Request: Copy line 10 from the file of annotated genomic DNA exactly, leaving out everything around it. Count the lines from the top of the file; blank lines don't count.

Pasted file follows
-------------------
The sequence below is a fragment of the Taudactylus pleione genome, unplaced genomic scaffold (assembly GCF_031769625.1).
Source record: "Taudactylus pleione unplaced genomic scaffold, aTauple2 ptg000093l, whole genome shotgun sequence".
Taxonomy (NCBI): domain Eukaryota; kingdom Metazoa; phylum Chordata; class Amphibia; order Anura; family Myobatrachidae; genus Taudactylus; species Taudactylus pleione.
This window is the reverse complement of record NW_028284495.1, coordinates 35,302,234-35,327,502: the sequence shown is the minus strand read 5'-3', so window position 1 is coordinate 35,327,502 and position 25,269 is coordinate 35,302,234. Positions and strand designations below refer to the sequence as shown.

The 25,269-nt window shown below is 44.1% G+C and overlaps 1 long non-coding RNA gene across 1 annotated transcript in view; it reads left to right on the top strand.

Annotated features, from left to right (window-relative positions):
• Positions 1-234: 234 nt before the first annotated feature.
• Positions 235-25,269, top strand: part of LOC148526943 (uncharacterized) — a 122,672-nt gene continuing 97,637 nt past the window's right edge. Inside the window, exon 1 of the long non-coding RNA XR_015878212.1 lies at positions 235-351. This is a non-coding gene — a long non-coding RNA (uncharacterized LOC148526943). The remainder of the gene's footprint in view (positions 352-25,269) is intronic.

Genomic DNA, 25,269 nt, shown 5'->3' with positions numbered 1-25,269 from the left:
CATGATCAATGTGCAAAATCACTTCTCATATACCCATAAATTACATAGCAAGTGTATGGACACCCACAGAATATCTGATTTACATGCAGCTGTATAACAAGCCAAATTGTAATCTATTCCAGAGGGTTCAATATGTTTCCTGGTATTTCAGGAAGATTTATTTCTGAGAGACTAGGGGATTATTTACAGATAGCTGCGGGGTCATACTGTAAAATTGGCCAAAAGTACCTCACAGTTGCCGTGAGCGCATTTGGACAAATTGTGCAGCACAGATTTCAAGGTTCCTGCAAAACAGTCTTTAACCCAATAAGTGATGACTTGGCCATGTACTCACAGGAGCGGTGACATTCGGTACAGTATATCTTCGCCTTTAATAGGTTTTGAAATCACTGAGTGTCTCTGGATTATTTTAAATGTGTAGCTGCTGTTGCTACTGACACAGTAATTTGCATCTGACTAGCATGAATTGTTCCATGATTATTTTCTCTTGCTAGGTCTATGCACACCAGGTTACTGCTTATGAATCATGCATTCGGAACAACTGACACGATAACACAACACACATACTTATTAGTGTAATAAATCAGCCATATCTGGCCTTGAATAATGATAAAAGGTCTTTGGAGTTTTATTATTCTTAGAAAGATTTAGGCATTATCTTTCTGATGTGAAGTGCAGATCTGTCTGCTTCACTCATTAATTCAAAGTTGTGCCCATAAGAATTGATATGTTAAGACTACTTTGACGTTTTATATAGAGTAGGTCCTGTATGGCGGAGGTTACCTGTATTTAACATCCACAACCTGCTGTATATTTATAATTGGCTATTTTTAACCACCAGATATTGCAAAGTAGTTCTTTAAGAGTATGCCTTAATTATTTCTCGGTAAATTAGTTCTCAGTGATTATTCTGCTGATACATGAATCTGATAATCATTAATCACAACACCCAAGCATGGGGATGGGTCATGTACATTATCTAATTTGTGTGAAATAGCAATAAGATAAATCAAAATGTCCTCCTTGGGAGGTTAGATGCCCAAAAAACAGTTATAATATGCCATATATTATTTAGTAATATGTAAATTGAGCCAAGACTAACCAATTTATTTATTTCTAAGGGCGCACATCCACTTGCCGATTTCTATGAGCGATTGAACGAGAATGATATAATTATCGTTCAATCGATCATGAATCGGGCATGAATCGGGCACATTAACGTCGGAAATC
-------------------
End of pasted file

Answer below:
CATGATCAATGTGCAAAATCACTTCTCATATACCCATAAATTACATAGCAAGTGTATGGACACCCACAGAATATCTGATTTACATGCAGCTGTATAACAAGCCAAATTGTAATCTATTCCAGAGGGTTCAATATGTTTCCTGGTATTTCAGGAAGATTTATTTCTGAGAGACTAGGGGATTATTTACAGATAGCTGCGGGGTCATACTGTAAAATTGGCCAAAAGTACCTCACAGTTGCCGTGAGCGCATTTGGACAAATTGTGCAGCACAGATTTCAAGGTTCCTGCAAAACAGTCTTTAACCCAATAAGTGATGACTTGGCCATGTACTCACAGGAGCGGTGACATTCGGTACAGTATATCTTCGCCTTTAATAGGTTTTGAAATCACTGAGTGTCTCTGGATTATTTTAAATGTGTAGCTGCTGTTGCTACTGACACAGTAATTTGCATCTGACTAGCATGAATTGTTCCATGATTATTTTCTCTTGCTAGGTCTATGCACACCAGGTTACTGCTTATGAATCATGCATTCGGAACAACTGACACGATAACACAACACACATACTTATTAGTGTAATAAATCAGCCATATCTGGCCTTGAATAATGATAAAAGGTCTTTGGAGTTTTATTATTCTTAGAAAGATTTAGGCATTATCTTTCTGATGTGAAGTGCAGATCTGTCTGCTTCACTCATTAATTCAAAGTTGTGCCCATAAGAATTGATATGTTAAGACTACTTTGACGTTTTATATAGAGTAGGTCCTGTATGGCGGAGGTTACCTGTATTTAACATCCACAACCTGCTGTATATTTATAATTGGCTATTTTTAACCACCAGATATTGCAAAGTAGTTCTTTAAGAGTATGCCTTAATTATTTCTCGGTAAATTAGTTCTCAGTGATTATTCTGCTGATACATGAATCTGATAATCATTAATCACAACACCCAAGCATGGGGATGGGTCATGTACATTATCTAATTTGTGTGAAATAGCAATAAGATAAATCAAAATGTCCTCCTTGGGAGGTTAGATGCCCAAAAAACAGTTATAATATGCCATATATTATTTAGTAATATGTAAATTGAGCCAAGACTAACCAATTTATTTATTTCTAAGGGCGCACATCCACTTGCCGATTTCTATGAGCGATTGAACGAGAATGATATAATTATCGTTCAATCGATCATGAATCGGGCATGAATCGGGCACATTAACGTCGGAAATC